The Blue Notebooks
“Shadow journal” was originally released in The Blue Notebooks (2004), the second solo album by German born British composer Max Richter. While classically trained, the musician is also influenced by Rock and Electronic music or by modern minimalists such as Philip Glass, Steve Reich or Arvo Pärt. Max Richter scores for classical formations but also makes extensive use of electronic loops and beats, ambient sounds or spoken word pieces. On “Shadow journal”, actress Tilda Swinton reads an extract from “At Dawn” in Polish writer Czesław Miłosz’s “Hymn Of The Pearl”.
Over the years, Max Richter’s music has been repeatedly described as nostalgic, elegiac or cinematic. It then comes as no surprise that his music has been used on the soundtrack of films like Shutter Island or for the trailers of several recent films such as J. Edgar, Prometheus or even Terrence Malick’s latest opus To the Wonder. “Shadow journal” is another case in point, and it is interesting to examine how two tracks from The Blue Notebooks ended up being used on Ari Folman’s ground breaking anti-war animated documentary Waltz with Bashir.
Waltz with Bashir
Film maker Ari Folman described in an interview how he came across Max Richter’s music:
I had never met him but I used to listen to his albums while I was writing. He was truly inspiring for me. I wrote the script for “Waltz With Bashir” in six days, listening only to Max Richter’s albums. I didn’t mean for that to happen like that, but it just happened. When I finished the script, I thought, “This guy has, in effect, written the soundtrack for the script.” Because scripts have soundtracks.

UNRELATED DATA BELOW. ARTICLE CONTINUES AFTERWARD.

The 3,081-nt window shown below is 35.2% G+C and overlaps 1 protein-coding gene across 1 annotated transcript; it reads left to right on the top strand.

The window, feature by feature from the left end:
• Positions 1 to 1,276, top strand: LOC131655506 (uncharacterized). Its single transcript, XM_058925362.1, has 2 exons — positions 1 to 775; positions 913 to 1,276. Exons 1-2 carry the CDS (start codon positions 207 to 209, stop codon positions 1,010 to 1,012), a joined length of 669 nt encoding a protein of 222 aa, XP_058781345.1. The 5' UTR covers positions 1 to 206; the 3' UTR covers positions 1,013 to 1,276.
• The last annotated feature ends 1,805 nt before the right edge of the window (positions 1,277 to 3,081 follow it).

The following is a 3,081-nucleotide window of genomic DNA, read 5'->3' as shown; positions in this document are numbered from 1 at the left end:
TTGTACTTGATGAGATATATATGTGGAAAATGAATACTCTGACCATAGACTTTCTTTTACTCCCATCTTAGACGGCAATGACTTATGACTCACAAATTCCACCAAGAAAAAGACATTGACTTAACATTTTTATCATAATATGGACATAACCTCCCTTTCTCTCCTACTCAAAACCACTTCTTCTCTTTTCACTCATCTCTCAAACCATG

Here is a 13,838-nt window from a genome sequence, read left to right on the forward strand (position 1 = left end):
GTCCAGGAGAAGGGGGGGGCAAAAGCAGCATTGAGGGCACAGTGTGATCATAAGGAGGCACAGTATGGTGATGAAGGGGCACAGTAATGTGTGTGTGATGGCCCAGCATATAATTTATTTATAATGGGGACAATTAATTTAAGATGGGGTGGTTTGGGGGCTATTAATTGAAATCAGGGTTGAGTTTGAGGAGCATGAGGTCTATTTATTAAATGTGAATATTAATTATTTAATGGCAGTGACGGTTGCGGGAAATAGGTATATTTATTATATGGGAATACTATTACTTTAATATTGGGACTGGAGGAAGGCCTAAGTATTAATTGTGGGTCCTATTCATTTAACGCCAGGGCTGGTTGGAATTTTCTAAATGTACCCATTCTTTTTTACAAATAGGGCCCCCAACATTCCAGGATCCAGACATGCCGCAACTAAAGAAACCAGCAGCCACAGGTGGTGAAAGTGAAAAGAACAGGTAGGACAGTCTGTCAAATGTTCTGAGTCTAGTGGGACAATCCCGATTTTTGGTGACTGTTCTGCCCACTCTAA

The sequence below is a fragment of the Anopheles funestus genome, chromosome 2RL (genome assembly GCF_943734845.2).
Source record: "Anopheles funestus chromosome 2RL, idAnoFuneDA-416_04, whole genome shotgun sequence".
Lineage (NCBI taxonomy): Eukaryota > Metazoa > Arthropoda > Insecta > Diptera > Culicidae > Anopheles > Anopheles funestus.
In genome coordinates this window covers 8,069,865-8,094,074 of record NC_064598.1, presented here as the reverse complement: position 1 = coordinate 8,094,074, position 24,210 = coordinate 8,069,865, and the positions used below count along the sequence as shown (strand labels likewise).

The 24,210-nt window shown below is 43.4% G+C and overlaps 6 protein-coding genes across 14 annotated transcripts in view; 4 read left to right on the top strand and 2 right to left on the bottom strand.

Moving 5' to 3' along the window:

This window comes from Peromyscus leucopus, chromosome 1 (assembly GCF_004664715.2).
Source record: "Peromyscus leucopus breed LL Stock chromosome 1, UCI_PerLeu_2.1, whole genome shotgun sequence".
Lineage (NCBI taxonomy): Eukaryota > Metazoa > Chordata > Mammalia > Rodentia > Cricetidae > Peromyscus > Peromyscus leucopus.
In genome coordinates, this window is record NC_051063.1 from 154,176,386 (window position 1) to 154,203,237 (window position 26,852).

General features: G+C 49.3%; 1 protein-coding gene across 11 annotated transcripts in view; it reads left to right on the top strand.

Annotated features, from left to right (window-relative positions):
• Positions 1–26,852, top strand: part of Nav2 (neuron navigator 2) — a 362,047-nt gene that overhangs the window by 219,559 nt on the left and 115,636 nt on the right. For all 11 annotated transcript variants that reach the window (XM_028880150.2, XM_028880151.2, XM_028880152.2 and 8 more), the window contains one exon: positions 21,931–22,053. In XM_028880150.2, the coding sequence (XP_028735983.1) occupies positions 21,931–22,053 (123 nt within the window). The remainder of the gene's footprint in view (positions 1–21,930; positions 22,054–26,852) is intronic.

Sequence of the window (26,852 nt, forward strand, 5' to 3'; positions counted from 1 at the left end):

And here is Max Richter’s version of the same story:
Ari Folman had written [Waltz with Bashir] listening to The Blue Notebooks on loop as he wrote, so I was, in a way, embedded in the material before I started. But when I read it, I just thought it was perfect for me. The film is about is the nature of reality and memory and storytelling, and it’s about recovering facts and trying to work out what is imagined and what’s real—for me that’s one of the puzzles about being a person, the way that we narrate our own lives. We’re constantly re-ordering, and being a person is a storytelling act. That’s one of the things that makes me want to write music.
In other words, while The Blue Notebooks was not written with the animated documentary in mind, the musical ambience of the album influenced to a certain extent the writing of a full length feature film. “Shadow journal” and one version of “Organum/Iconography” ended up on the “Waltz with Bashir” soundtrack and Max Richter composed the remaining tracks.